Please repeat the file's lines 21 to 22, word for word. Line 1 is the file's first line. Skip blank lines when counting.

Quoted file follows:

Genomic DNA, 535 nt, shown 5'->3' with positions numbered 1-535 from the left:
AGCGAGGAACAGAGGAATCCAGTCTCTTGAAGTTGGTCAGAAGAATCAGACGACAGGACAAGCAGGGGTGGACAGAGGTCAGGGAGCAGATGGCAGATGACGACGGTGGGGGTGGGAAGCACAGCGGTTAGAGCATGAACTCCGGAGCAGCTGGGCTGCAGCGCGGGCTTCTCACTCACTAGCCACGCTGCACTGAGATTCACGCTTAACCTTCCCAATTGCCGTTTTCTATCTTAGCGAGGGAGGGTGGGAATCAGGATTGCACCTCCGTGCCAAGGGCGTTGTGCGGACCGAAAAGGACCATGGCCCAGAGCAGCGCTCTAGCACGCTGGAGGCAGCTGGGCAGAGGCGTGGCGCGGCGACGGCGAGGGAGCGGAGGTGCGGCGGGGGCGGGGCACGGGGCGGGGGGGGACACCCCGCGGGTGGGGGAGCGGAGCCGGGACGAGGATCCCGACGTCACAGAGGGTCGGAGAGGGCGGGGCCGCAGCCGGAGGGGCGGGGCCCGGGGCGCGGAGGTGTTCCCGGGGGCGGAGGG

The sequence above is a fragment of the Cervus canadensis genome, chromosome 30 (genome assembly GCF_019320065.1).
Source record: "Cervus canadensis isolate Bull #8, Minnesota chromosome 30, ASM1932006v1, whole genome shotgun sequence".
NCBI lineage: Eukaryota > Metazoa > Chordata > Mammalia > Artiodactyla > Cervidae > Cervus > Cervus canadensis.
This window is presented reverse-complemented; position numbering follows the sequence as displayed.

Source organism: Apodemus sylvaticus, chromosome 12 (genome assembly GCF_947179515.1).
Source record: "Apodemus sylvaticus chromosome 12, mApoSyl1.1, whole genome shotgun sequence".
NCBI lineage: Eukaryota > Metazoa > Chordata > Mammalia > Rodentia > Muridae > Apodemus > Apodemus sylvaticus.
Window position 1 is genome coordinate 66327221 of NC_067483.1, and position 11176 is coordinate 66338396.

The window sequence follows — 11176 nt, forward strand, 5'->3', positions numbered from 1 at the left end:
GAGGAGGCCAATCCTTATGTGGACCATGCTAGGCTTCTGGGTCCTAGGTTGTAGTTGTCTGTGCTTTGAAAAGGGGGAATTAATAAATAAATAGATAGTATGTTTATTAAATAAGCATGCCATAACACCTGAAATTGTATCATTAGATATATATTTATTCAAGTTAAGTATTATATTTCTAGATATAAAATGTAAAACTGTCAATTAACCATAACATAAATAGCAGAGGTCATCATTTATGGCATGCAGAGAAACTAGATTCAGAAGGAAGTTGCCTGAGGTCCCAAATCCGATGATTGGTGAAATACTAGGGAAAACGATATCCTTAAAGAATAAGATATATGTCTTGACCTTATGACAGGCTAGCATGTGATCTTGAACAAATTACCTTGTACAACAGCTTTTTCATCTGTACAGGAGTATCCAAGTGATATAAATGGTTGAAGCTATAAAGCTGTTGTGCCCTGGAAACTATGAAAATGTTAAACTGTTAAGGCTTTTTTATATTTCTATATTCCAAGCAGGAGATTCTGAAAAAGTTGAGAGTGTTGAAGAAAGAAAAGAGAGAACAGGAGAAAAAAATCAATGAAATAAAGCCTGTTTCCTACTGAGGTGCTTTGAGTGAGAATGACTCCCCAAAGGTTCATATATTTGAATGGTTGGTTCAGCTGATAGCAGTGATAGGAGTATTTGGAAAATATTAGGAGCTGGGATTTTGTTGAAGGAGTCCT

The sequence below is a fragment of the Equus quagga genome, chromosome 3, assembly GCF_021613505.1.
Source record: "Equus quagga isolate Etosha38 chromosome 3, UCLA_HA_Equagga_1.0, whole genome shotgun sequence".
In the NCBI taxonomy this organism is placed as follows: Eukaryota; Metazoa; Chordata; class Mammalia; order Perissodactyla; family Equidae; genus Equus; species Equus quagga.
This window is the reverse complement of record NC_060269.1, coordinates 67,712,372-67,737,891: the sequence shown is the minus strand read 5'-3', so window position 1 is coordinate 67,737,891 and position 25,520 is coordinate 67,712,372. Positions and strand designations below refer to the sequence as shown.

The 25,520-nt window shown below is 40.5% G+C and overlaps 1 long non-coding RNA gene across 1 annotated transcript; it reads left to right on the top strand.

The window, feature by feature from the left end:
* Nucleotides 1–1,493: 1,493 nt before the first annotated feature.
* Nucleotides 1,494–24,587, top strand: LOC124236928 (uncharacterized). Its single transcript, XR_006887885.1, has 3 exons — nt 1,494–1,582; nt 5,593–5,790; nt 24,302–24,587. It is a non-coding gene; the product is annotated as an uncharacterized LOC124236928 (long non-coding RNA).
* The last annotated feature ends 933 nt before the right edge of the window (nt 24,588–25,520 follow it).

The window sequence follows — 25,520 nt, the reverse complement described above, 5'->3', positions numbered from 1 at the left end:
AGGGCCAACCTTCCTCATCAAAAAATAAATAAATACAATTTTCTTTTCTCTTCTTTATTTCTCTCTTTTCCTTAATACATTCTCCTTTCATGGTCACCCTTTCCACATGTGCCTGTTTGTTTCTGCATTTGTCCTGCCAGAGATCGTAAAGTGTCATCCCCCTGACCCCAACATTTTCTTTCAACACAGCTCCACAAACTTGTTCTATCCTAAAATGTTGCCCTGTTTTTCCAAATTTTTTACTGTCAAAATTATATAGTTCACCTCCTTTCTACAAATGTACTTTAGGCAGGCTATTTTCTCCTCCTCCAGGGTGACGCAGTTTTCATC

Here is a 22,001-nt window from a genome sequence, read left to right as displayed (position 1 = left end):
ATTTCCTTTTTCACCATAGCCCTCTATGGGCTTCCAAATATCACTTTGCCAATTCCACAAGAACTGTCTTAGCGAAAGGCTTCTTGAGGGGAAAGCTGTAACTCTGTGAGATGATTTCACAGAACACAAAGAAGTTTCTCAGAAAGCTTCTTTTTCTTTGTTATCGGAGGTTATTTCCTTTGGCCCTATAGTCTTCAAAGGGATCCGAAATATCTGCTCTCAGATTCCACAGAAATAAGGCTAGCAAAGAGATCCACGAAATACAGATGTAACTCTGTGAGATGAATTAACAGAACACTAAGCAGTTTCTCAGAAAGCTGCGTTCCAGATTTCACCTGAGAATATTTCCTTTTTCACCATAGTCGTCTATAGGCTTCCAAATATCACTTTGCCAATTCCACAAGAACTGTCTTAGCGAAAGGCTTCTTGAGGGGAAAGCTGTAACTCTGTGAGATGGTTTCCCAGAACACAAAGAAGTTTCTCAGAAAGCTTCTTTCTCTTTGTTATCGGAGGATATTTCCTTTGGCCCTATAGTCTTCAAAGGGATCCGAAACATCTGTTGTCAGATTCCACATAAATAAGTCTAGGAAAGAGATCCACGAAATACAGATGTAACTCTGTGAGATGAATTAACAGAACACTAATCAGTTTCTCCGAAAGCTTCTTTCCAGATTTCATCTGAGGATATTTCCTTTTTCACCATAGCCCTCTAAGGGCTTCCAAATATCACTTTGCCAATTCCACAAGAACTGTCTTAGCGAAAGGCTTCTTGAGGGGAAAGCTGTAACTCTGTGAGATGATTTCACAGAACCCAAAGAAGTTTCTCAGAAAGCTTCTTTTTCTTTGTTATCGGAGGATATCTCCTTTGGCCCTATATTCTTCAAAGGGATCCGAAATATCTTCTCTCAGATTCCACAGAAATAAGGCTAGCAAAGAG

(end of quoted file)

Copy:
* The last annotated feature ends 933 nt before the right edge of the window (nt 24,588–25,520 follow it).

The window sequence follows — 25,520 nt, the reverse complement described above, 5'->3', positions numbered from 1 at the left end: